This forty-first edition of state guides to scattering ashes focuses on the state of New Mexico, the Land of Enchantment. This unique state is home to stunning canyons, beautiful rock formations, pristine desert, and impressive mountains.
In this comprehensive guide, we include important information to help provide answers to common questions people have about scattering or spreading ashes. This includes whether or not scattering is allowed in New Mexico, where in New Mexico can people scatter ashes, and what urn is should be used to scatter ashes.
Rules in New Mexico for Scattering Ashes
In New Mexico, no state-wide laws exist that prohibit where you’re able to store or scatter ashes. Cremated ashes are able to be stored in an grave, crypt, niche, urn or any other container you prefer. As a result of cremation, both human ashes and pet ashes pose no health risks.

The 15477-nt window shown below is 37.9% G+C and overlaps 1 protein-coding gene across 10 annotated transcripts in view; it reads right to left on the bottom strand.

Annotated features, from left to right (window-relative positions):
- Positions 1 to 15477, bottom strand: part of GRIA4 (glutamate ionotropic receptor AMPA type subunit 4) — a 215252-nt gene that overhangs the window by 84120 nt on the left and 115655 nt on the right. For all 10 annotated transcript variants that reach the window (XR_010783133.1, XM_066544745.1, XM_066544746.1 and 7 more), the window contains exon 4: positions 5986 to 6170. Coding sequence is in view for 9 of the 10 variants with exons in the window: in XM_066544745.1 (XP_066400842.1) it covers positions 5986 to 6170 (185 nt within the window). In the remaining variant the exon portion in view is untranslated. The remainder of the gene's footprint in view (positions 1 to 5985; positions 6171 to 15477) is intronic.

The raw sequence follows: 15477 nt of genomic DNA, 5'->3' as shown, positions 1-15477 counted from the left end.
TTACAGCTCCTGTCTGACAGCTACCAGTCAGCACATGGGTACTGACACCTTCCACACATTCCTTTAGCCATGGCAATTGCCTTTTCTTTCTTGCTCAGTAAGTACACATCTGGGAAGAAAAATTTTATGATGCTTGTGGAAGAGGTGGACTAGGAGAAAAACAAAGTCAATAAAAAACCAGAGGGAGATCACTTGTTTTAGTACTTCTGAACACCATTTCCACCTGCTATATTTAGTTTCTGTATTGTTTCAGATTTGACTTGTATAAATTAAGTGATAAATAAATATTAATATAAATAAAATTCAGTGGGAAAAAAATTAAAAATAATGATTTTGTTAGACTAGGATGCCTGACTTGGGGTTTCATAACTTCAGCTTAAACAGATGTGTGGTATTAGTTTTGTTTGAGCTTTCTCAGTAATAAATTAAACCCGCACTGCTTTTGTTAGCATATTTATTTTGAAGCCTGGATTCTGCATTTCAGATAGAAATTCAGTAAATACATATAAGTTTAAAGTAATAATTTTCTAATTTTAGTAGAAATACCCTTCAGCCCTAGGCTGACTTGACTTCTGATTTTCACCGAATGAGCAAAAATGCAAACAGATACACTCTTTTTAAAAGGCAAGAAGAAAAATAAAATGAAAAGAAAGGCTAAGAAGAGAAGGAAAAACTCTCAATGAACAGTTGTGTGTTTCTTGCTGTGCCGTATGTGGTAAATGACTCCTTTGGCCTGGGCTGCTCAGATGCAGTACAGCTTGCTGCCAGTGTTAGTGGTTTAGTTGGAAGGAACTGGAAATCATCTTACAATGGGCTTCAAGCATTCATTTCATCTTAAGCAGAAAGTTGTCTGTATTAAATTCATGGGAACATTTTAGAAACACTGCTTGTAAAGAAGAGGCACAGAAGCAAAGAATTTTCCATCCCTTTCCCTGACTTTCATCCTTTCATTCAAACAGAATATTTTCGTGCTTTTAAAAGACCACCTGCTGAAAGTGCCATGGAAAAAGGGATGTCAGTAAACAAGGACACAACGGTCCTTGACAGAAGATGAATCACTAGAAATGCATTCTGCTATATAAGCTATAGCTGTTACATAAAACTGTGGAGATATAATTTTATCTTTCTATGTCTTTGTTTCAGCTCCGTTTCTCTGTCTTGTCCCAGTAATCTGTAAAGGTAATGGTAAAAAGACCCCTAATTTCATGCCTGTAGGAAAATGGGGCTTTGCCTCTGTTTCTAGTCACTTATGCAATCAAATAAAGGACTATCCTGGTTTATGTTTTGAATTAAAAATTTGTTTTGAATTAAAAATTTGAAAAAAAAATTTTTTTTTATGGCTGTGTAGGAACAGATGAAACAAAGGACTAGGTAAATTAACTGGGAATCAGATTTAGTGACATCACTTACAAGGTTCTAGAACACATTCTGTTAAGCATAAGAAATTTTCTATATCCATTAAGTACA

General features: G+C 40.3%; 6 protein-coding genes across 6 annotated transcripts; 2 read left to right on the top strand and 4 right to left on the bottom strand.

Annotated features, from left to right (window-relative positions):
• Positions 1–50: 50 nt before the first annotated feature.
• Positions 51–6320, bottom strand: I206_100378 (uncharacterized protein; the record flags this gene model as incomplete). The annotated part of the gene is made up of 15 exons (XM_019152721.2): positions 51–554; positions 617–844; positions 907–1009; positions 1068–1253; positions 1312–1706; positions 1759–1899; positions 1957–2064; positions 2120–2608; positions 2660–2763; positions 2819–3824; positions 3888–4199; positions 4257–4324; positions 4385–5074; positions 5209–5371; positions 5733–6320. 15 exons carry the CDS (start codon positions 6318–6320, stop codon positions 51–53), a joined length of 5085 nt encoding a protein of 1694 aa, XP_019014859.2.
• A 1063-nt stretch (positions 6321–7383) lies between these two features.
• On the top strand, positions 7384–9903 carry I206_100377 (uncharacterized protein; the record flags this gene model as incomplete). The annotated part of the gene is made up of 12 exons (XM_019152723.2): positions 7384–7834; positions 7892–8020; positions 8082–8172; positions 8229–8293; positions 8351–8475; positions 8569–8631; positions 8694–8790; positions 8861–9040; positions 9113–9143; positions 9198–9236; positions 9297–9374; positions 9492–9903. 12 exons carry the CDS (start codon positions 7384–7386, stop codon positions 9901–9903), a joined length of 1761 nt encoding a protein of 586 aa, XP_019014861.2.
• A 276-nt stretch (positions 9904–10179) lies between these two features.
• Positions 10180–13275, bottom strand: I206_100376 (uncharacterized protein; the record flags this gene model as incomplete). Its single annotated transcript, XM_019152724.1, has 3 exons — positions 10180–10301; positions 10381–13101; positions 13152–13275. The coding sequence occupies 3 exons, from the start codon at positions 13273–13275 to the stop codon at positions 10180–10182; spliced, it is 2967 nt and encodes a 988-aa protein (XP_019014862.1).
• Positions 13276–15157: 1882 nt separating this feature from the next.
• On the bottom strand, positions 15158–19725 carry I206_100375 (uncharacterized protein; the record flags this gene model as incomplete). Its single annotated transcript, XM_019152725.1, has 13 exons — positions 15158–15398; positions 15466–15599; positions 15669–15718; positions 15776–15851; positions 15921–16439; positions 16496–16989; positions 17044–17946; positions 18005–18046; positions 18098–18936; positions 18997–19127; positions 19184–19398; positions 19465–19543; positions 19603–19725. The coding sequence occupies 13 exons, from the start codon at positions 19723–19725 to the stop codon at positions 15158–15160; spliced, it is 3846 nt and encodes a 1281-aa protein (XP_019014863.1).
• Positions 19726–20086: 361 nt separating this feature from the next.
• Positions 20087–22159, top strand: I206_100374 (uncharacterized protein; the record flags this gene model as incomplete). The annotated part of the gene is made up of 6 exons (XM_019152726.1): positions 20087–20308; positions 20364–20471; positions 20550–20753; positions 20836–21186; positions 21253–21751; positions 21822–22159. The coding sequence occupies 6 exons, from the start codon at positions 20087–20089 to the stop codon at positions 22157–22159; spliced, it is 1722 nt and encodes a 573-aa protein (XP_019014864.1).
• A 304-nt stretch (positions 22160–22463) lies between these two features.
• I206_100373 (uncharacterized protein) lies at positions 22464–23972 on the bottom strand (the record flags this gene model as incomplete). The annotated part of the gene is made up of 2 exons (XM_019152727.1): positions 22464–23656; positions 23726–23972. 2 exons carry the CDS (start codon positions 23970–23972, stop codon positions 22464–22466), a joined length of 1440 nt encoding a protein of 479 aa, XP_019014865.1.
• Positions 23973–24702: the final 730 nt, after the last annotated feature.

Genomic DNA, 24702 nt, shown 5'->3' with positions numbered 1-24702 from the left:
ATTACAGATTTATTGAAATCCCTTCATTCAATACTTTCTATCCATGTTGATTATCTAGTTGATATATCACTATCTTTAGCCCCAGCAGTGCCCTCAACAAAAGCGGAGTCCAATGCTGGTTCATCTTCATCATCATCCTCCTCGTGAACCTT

Even with the lack of state laws in New Mexico related to scattering ashes, it’s always a good idea to reach out to the city or county government where you plan on scattering to learn about any local restrictions or regulations that may be in place.
Where to Scatter Ashes in New Mexico?
Many people in New Mexico, and in many other states throughout the country, choose to perform a scattering of a loved one or pet’s ashes at a location that has special meaning, or at a convenient or beautiful place.
With the increase in the amount of people electing to scatter the ashes of a loved one in New Mexico, many families are holding a celebration of life or memorial service before, at the time of the scattering, or afterwards. At this event, family and friends can come together, share stories, and reflect on and honor their loved one who passed. Also, many of these celebrations or services also give participants the option to participate in the scattering.